Heat and humidity can be lethal for your players -- here's what to know

(We're republishing this article as fall season soccer gets underway amid a late summer heat wave.)

It can be OK to practice in 100-degree weather, or it could be dangerous. It depends on the humidity factor.

So impactful is humidity that, for example, 86-degree weather can be lethal if humidity is extremely high.

“Humidity is probably the key factor that could be the most difficult on the body with regards to exercise, because with the humidity, your body's ability to dissipate heat is stunted,” says Dr. George Chiampas, U.S. Soccer’s Chief Medical Officer. “You can’t sweat it off because the environment outside of you is hotter than yourself.”

Therefore, coaches must figure out the Wet Bulb Globe Temperature (WBGT) — when deciding whether to cancel or delay training, or games.

If WBGT sounds complicated, it’s made comprehensible by U.S. Soccer’s “Heat Guidelines,” part of its Recognize to Recover Program overseen by Chiampas.

“WBGT is becoming a more and more a common term in youth sports and in sports in general,” he says.

The R2R “Heat Guidelines” provide a graph to estimate WBGT (for which there are also apps, such as WeatherFX, and WBGT monitors). Also included in the Guidelines is a list of indicators of heat-illness and heat stroke (which can be life-threatening), management and recovery information, acclimatization procedure, and work-to-rest ratio formulas.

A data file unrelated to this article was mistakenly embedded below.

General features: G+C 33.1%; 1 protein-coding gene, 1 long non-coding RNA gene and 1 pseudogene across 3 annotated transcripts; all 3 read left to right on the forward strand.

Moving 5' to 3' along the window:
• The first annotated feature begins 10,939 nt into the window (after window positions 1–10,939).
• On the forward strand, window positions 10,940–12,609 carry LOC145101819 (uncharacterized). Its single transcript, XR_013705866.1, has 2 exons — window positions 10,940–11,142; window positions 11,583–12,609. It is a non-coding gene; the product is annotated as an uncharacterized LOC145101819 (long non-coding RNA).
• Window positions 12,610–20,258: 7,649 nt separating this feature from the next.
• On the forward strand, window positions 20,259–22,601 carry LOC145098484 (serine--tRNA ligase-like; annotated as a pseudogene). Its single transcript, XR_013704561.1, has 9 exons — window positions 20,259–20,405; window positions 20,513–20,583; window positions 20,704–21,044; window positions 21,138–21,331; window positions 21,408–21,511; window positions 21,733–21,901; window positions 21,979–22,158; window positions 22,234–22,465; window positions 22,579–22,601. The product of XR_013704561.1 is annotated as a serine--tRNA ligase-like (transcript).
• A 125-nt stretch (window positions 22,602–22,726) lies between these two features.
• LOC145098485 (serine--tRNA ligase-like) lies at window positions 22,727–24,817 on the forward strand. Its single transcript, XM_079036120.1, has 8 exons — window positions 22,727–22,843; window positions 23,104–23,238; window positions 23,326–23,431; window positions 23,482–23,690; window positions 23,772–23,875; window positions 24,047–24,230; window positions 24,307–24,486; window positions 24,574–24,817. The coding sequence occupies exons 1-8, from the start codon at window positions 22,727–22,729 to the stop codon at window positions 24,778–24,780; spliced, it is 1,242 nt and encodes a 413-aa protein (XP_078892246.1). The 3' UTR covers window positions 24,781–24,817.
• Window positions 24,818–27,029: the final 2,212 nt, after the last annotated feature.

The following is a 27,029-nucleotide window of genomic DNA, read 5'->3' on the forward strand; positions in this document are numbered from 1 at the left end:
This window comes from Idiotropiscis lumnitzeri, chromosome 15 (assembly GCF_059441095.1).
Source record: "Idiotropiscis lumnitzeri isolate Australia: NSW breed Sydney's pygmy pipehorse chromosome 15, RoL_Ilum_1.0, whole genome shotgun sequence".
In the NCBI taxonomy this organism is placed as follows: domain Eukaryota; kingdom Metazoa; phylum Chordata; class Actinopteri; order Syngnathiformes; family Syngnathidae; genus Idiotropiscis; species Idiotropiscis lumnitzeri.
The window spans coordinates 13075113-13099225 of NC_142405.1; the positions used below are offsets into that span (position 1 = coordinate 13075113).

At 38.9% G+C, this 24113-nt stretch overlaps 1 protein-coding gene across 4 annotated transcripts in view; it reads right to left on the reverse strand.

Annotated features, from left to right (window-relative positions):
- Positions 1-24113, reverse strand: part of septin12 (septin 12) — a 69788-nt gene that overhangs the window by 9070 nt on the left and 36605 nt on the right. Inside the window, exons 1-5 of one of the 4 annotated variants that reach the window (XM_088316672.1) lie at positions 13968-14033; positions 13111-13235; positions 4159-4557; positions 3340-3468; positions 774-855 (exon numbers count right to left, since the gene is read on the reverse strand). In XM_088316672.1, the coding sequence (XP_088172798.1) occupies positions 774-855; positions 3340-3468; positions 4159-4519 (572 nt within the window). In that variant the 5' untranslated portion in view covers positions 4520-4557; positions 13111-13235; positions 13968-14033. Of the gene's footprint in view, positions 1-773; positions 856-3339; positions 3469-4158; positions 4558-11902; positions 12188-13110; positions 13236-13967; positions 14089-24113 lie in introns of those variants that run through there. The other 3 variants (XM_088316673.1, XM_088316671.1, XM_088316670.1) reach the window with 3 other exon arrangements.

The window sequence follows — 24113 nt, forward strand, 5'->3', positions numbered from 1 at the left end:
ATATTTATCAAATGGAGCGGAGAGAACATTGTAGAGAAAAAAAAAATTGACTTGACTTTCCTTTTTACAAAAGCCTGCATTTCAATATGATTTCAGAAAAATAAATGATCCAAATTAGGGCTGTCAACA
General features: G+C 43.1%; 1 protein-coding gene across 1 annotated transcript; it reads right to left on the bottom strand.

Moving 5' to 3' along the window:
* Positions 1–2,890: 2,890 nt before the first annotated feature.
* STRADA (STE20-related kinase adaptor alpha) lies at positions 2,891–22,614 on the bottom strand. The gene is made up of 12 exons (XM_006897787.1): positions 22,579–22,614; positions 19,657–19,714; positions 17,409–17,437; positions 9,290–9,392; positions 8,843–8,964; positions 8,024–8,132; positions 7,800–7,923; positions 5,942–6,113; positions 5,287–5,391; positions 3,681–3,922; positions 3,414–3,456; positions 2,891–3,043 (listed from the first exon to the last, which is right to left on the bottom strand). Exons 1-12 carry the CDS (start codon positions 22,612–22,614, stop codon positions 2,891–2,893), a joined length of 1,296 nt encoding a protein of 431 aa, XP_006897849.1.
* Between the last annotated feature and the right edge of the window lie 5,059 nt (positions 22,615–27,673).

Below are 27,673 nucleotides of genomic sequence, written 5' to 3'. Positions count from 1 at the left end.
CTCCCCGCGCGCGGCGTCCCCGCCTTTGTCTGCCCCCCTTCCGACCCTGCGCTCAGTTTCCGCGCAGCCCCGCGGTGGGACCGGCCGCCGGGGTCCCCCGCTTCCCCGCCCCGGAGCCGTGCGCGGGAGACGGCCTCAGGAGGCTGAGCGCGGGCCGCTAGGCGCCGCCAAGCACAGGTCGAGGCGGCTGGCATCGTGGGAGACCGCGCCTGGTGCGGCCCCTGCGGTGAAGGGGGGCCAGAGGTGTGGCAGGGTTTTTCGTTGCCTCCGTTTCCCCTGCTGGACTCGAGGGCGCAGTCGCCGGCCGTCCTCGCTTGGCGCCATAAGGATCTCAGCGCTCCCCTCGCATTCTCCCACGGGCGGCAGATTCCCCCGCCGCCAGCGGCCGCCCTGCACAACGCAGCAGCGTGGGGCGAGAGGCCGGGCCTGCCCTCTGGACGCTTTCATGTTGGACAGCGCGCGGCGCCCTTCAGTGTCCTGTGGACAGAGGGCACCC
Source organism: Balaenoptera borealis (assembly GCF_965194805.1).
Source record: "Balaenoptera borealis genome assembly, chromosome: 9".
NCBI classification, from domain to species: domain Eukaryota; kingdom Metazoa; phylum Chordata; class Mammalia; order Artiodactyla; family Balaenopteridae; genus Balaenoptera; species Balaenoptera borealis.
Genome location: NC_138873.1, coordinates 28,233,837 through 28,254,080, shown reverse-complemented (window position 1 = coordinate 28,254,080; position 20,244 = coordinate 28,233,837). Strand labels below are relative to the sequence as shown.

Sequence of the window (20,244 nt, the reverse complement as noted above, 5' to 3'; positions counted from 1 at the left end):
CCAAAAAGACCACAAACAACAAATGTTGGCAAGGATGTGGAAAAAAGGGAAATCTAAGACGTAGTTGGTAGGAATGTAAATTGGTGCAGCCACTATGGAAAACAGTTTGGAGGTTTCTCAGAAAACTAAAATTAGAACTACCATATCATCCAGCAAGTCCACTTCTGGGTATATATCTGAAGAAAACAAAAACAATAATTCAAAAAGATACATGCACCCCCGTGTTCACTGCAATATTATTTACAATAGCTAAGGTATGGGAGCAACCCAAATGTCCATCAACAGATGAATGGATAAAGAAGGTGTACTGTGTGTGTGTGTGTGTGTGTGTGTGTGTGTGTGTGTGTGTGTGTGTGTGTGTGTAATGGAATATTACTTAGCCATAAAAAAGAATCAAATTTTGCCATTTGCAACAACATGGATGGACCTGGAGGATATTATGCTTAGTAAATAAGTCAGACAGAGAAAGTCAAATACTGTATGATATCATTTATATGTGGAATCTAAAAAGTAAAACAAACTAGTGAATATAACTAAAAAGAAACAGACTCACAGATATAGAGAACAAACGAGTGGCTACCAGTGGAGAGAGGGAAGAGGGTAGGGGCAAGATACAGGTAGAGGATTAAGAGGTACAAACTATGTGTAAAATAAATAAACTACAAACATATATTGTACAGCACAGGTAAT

Emphasized also is access to cooling and hydration resources.

“We’re understanding more and more in regards to heat and acclimatization,” Chiampas said. “We also see that there have been extremes in temperatures over the last 10 years.”

The Guidelines break the nation into three geographic parameters based on how acclimated players are to heat, because, "Players who are playing in the South are more acclimated to warmer weather compared to players who are playing the North," Chiampas says.

The main emphasis of the Guidelines is player safety, but they also serve to optimize performance.

“If as coach, you start learning more about exercising in the heat, this is gives you some insight into the importance of it and that it is a factor in the ability of your players to play at a high level,” Chiampas says. “It also gives you some action items of things that you can do, such as adjust your work-rest ratio. But I think most importantly it's providing coaches, parents and players, as well as referees, a user-friendly process to implement a very important safety component.”

For Heat Guidelines, go HERE.

The R2R home page is HERE.

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